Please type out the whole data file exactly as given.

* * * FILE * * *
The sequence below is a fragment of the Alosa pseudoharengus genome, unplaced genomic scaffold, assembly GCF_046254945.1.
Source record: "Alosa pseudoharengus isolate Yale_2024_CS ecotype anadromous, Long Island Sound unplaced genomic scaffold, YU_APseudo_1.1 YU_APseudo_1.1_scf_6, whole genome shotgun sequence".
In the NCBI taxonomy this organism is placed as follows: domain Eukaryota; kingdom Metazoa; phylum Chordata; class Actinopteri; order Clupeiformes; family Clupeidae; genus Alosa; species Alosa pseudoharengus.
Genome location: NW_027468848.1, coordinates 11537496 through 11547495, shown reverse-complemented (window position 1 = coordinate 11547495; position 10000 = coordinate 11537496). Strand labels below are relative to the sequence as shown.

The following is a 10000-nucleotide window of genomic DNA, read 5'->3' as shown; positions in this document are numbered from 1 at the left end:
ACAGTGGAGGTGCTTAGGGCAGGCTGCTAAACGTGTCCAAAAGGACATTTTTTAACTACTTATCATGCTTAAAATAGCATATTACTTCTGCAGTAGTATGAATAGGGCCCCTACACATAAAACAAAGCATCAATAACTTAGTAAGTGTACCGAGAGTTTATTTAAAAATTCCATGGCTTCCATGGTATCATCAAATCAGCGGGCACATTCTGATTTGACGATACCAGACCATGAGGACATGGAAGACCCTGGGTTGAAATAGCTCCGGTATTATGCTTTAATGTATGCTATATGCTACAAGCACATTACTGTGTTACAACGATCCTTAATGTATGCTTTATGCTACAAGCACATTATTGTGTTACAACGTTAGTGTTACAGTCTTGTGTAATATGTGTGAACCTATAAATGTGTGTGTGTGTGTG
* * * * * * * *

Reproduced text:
The sequence below is a fragment of the Alosa pseudoharengus genome, unplaced genomic scaffold, assembly GCF_046254945.1.
Source record: "Alosa pseudoharengus isolate Yale_2024_CS ecotype anadromous, Long Island Sound unplaced genomic scaffold, YU_APseudo_1.1 YU_APseudo_1.1_scf_6, whole genome shotgun sequence".
In the NCBI taxonomy this organism is placed as follows: domain Eukaryota; kingdom Metazoa; phylum Chordata; class Actinopteri; order Clupeiformes; family Clupeidae; genus Alosa; species Alosa pseudoharengus.
Genome location: NW_027468848.1, coordinates 11537496 through 11547495, shown reverse-complemented (window position 1 = coordinate 11547495; position 10000 = coordinate 11537496). Strand labels below are relative to the sequence as shown.

The following is a 10000-nucleotide window of genomic DNA, read 5'->3' as shown; positions in this document are numbered from 1 at the left end:
ACAGTGGAGGTGCTTAGGGCAGGCTGCTAAACGTGTCCAAAAGGACATTTTTTAACTACTTATCATGCTTAAAATAGCATATTACTTCTGCAGTAGTATGAATAGGGCCCCTACACATAAAACAAAGCATCAATAACTTAGTAAGTGTACCGAGAGTTTATTTAAAAATTCCATGGCTTCCATGGTATCATCAAATCAGCGGGCACATTCTGATTTGACGATACCAGACCATGAGGACATGGAAGACCCTGGGTTGAAATAGCTCCGGTATTATGCTTTAATGTATGCTATATGCTACAAGCACATTACTGTGTTACAACGATCCTTAATGTATGCTTTATGCTACAAGCACATTATTGTGTTACAACGTTAGTGTTACAGTCTTGTGTAATATGTGTGAACCTATAAATGTGTGTGTGTGTGTG